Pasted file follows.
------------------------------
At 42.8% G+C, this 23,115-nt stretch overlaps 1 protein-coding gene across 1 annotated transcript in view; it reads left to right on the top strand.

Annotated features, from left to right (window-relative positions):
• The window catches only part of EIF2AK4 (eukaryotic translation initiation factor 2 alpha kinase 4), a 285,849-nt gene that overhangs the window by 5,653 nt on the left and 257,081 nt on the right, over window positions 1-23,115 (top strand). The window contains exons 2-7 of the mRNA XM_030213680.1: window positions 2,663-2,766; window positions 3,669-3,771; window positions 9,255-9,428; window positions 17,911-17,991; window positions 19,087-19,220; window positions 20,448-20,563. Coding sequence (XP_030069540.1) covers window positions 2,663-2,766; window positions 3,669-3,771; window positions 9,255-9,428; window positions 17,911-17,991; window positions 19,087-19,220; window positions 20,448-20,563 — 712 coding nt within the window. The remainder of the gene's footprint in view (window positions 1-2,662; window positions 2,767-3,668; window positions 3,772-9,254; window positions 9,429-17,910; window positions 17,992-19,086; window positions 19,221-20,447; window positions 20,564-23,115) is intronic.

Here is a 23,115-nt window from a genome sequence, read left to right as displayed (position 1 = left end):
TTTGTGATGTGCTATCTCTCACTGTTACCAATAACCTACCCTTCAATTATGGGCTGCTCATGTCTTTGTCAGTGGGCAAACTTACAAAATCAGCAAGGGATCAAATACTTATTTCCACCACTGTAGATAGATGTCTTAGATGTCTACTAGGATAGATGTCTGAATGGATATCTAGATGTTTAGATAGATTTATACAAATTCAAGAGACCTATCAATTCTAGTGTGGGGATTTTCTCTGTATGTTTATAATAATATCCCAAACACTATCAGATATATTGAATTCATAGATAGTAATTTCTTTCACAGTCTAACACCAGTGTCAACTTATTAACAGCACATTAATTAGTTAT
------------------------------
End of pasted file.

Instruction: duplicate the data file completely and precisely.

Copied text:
At 42.8% G+C, this 23,115-nt stretch overlaps 1 protein-coding gene across 1 annotated transcript in view; it reads left to right on the top strand.

Annotated features, from left to right (window-relative positions):
• The window catches only part of EIF2AK4 (eukaryotic translation initiation factor 2 alpha kinase 4), a 285,849-nt gene that overhangs the window by 5,653 nt on the left and 257,081 nt on the right, over window positions 1-23,115 (top strand). The window contains exons 2-7 of the mRNA XM_030213680.1: window positions 2,663-2,766; window positions 3,669-3,771; window positions 9,255-9,428; window positions 17,911-17,991; window positions 19,087-19,220; window positions 20,448-20,563. Coding sequence (XP_030069540.1) covers window positions 2,663-2,766; window positions 3,669-3,771; window positions 9,255-9,428; window positions 17,911-17,991; window positions 19,087-19,220; window positions 20,448-20,563 — 712 coding nt within the window. The remainder of the gene's footprint in view (window positions 1-2,662; window positions 2,767-3,668; window positions 3,772-9,254; window positions 9,429-17,910; window positions 17,992-19,086; window positions 19,221-20,447; window positions 20,564-23,115) is intronic.

Here is a 23,115-nt window from a genome sequence, read left to right as displayed (position 1 = left end):
TTTGTGATGTGCTATCTCTCACTGTTACCAATAACCTACCCTTCAATTATGGGCTGCTCATGTCTTTGTCAGTGGGCAAACTTACAAAATCAGCAAGGGATCAAATACTTATTTCCACCACTGTAGATAGATGTCTTAGATGTCTACTAGGATAGATGTCTGAATGGATATCTAGATGTTTAGATAGATTTATACAAATTCAAGAGACCTATCAATTCTAGTGTGGGGATTTTCTCTGTATGTTTATAATAATATCCCAAACACTATCAGATATATTGAATTCATAGATAGTAATTTCTTTCACAGTCTAACACCAGTGTCAACTTATTAACAGCACATTAATTAGTTAT